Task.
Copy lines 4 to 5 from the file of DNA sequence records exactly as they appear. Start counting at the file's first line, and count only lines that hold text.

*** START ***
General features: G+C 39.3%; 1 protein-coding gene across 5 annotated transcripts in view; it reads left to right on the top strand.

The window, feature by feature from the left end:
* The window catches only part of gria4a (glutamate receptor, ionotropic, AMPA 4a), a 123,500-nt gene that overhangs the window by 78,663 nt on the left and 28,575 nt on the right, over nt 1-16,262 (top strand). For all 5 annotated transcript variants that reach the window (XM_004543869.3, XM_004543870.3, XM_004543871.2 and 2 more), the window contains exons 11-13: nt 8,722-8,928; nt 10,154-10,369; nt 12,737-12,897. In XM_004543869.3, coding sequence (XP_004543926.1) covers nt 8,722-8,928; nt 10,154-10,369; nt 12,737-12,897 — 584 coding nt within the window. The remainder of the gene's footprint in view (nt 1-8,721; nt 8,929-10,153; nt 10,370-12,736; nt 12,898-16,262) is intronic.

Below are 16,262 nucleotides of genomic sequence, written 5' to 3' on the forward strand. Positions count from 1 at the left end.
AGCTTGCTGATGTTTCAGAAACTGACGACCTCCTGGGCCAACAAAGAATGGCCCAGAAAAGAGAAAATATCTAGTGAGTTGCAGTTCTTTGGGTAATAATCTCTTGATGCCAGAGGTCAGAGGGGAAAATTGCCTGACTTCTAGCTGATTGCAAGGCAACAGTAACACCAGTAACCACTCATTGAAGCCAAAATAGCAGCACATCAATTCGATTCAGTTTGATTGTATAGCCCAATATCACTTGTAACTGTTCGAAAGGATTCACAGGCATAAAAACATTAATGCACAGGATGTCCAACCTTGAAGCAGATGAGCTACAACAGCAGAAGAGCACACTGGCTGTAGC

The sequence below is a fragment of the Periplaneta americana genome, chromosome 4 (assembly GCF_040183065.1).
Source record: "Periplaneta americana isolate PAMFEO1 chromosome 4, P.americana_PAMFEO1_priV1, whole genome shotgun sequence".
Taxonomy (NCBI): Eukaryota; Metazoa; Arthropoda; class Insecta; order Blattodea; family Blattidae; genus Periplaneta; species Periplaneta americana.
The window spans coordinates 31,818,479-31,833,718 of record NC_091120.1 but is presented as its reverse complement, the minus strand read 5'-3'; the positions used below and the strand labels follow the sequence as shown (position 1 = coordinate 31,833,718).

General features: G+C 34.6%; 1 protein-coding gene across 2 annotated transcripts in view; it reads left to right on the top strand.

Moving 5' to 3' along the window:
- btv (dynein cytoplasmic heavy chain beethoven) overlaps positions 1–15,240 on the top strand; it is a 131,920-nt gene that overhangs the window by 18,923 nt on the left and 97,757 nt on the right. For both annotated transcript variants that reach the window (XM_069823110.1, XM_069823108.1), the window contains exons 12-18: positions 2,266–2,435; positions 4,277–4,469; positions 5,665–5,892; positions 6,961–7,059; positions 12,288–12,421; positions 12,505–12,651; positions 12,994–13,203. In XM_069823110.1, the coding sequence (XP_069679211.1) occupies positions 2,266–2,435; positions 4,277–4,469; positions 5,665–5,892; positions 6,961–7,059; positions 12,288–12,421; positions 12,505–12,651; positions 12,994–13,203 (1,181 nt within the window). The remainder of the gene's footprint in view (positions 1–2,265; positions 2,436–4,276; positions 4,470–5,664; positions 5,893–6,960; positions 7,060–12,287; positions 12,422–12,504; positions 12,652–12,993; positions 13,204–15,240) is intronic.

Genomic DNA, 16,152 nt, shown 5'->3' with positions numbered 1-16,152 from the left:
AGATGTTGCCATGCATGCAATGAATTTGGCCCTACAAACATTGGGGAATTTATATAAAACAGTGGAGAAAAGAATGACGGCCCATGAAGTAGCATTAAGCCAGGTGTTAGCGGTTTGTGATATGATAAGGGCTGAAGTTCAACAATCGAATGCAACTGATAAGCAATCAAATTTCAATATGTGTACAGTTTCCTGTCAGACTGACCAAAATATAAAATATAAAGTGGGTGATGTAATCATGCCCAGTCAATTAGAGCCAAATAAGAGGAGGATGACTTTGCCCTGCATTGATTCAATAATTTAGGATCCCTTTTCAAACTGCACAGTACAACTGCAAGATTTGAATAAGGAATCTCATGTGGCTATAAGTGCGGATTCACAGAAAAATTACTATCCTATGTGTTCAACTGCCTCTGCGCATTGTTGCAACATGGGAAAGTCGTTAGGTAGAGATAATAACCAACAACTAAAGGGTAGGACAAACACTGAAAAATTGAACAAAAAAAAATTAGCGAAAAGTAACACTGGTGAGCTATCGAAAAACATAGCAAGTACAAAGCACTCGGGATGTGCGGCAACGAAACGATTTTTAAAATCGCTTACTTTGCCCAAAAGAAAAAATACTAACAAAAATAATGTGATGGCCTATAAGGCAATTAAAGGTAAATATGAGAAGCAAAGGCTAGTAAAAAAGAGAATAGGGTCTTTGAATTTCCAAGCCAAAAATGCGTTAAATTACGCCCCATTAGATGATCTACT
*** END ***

Below are 16,262 nucleotides of genomic sequence, written 5' to 3' on the forward strand. Positions count from 1 at the left end.
AGCTTGCTGATGTTTCAGAAACTGACGACCTCCTGGGCCAACAAAGAATGGCCCAGAAAAGAGAAAATATCTAGTGAGTTGCAGTTCTTTGGGTAATAATCTCTTGATGCCAGAGGTCAGAGGGGAAAATTGCCTGACTTCTAGCTGATTGCAAGGCAACAGTAACACCAGTAACCACTCATTGAAGCCAAAATAGCAGCACATCAATTCGATTCAGTTTGATTGTATAGCCCAATATCACTTGTAACTGTTCGAAAGGATTCACAGGCATAAAAACATTAATGCACAGGATGTCCAACCTTGAAGCAGATGAGCTACAACAGCAGAAGAGCACACTGGCTGTAGC